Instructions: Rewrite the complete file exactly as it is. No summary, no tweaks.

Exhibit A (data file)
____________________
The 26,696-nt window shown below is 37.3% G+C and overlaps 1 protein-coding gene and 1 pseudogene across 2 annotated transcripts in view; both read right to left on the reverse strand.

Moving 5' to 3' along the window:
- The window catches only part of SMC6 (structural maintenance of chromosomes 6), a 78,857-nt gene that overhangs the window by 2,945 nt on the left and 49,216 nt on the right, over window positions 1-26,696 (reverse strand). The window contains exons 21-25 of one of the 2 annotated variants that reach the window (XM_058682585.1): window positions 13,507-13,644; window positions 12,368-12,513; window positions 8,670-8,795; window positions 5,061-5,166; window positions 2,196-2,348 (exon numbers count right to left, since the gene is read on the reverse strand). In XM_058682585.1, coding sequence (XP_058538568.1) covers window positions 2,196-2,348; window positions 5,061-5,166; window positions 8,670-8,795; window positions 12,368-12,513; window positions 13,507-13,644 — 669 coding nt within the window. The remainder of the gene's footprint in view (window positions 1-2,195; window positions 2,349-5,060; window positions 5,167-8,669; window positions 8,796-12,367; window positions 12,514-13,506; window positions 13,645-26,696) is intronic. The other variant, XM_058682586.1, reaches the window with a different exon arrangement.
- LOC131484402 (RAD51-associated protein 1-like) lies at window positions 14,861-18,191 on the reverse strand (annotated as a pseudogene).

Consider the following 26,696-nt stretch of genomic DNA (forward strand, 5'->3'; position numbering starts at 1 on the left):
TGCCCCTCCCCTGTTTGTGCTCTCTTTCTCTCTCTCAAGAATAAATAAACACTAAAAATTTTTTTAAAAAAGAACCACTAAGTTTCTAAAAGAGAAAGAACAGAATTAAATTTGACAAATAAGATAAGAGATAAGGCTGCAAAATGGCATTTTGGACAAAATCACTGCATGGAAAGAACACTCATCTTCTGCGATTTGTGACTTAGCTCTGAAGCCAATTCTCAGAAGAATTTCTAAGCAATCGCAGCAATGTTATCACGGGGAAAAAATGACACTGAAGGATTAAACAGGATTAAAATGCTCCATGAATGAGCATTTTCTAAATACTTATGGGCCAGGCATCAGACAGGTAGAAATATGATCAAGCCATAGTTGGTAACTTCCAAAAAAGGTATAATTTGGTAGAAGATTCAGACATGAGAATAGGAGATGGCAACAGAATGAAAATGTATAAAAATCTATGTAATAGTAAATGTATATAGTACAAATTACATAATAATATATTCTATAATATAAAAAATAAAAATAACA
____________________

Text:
The 26,696-nt window shown below is 37.3% G+C and overlaps 1 protein-coding gene and 1 pseudogene across 2 annotated transcripts in view; both read right to left on the reverse strand.

Moving 5' to 3' along the window:
- The window catches only part of SMC6 (structural maintenance of chromosomes 6), a 78,857-nt gene that overhangs the window by 2,945 nt on the left and 49,216 nt on the right, over window positions 1-26,696 (reverse strand). The window contains exons 21-25 of one of the 2 annotated variants that reach the window (XM_058682585.1): window positions 13,507-13,644; window positions 12,368-12,513; window positions 8,670-8,795; window positions 5,061-5,166; window positions 2,196-2,348 (exon numbers count right to left, since the gene is read on the reverse strand). In XM_058682585.1, coding sequence (XP_058538568.1) covers window positions 2,196-2,348; window positions 5,061-5,166; window positions 8,670-8,795; window positions 12,368-12,513; window positions 13,507-13,644 — 669 coding nt within the window. The remainder of the gene's footprint in view (window positions 1-2,195; window positions 2,349-5,060; window positions 5,167-8,669; window positions 8,796-12,367; window positions 12,514-13,506; window positions 13,645-26,696) is intronic. The other variant, XM_058682586.1, reaches the window with a different exon arrangement.
- LOC131484402 (RAD51-associated protein 1-like) lies at window positions 14,861-18,191 on the reverse strand (annotated as a pseudogene).

Consider the following 26,696-nt stretch of genomic DNA (forward strand, 5'->3'; position numbering starts at 1 on the left):
TGCCCCTCCCCTGTTTGTGCTCTCTTTCTCTCTCTCAAGAATAAATAAACACTAAAAATTTTTTTAAAAAAGAACCACTAAGTTTCTAAAAGAGAAAGAACAGAATTAAATTTGACAAATAAGATAAGAGATAAGGCTGCAAAATGGCATTTTGGACAAAATCACTGCATGGAAAGAACACTCATCTTCTGCGATTTGTGACTTAGCTCTGAAGCCAATTCTCAGAAGAATTTCTAAGCAATCGCAGCAATGTTATCACGGGGAAAAAATGACACTGAAGGATTAAACAGGATTAAAATGCTCCATGAATGAGCATTTTCTAAATACTTATGGGCCAGGCATCAGACAGGTAGAAATATGATCAAGCCATAGTTGGTAACTTCCAAAAAAGGTATAATTTGGTAGAAGATTCAGACATGAGAATAGGAGATGGCAACAGAATGAAAATGTATAAAAATCTATGTAATAGTAAATGTATATAGTACAAATTACATAATAATATATTCTATAATATAAAAAATAAAAATAACA